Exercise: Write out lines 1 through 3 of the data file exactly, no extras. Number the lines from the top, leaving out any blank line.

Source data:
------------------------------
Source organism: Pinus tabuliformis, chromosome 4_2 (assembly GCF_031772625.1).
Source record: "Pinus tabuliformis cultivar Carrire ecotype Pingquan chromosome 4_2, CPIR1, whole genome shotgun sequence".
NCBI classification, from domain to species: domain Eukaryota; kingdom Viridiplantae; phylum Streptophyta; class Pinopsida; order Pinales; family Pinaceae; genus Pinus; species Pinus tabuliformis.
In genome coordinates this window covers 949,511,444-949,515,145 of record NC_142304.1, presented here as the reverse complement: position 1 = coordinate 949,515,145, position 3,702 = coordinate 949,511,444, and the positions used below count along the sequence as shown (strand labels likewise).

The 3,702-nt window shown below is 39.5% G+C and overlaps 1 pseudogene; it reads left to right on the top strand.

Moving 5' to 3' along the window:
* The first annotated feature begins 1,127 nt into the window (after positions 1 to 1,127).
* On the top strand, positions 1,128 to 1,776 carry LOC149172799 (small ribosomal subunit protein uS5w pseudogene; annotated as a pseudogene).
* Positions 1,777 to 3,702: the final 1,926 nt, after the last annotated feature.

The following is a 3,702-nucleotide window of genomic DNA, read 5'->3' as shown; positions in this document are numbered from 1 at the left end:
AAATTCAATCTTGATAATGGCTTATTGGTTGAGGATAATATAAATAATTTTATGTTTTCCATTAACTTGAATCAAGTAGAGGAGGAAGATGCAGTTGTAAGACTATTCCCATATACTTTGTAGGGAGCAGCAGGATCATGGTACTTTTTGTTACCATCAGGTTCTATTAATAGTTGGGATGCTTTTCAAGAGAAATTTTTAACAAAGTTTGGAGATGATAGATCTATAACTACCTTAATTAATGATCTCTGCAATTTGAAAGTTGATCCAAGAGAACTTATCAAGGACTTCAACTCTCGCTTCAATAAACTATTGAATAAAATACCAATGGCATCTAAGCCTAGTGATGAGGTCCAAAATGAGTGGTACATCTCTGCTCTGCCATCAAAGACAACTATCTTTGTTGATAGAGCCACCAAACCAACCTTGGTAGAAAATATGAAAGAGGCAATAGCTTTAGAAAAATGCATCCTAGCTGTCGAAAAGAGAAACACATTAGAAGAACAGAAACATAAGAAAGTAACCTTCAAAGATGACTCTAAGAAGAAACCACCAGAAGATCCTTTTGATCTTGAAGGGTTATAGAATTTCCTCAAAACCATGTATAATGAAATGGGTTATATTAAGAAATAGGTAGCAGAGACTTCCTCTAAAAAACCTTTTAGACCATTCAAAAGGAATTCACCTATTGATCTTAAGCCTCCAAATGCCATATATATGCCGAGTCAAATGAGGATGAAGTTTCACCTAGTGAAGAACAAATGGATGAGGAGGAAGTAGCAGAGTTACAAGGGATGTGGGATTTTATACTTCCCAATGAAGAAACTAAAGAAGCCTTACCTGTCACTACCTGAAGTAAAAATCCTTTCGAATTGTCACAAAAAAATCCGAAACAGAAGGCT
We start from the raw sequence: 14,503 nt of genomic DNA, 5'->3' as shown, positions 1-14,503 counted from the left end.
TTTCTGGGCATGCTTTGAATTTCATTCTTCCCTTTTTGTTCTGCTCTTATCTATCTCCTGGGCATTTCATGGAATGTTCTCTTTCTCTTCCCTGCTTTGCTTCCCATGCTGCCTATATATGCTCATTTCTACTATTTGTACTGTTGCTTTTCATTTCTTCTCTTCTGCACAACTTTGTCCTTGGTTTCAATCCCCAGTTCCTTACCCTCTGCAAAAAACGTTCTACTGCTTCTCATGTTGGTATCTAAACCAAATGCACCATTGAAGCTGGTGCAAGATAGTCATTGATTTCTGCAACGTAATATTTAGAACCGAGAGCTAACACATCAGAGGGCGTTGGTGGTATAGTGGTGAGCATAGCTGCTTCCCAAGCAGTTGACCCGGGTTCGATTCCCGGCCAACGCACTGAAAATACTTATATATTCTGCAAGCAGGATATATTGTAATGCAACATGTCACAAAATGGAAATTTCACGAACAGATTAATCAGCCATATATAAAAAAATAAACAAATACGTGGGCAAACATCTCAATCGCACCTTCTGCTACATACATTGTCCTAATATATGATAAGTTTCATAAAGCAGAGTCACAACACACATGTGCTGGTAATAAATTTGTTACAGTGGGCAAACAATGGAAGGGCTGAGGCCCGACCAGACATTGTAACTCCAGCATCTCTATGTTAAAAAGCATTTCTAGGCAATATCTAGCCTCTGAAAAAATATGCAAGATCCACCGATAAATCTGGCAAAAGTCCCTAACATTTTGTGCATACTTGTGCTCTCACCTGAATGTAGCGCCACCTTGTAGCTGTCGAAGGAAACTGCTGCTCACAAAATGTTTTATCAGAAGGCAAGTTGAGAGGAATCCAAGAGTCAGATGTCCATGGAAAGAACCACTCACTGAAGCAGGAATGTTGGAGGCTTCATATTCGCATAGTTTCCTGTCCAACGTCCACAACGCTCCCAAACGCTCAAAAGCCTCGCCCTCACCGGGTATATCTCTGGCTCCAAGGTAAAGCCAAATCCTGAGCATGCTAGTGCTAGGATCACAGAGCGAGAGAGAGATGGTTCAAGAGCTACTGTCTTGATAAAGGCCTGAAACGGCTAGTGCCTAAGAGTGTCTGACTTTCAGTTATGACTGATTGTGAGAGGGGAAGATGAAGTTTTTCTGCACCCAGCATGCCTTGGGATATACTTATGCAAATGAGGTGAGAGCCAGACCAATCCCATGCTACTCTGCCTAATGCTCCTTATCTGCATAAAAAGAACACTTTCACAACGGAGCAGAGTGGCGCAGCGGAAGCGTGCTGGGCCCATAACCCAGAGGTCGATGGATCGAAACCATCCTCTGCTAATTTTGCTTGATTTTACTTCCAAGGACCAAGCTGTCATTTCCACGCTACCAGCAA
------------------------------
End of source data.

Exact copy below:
Source organism: Pinus tabuliformis, chromosome 4_2 (assembly GCF_031772625.1).
Source record: "Pinus tabuliformis cultivar Carrire ecotype Pingquan chromosome 4_2, CPIR1, whole genome shotgun sequence".
NCBI classification, from domain to species: domain Eukaryota; kingdom Viridiplantae; phylum Streptophyta; class Pinopsida; order Pinales; family Pinaceae; genus Pinus; species Pinus tabuliformis.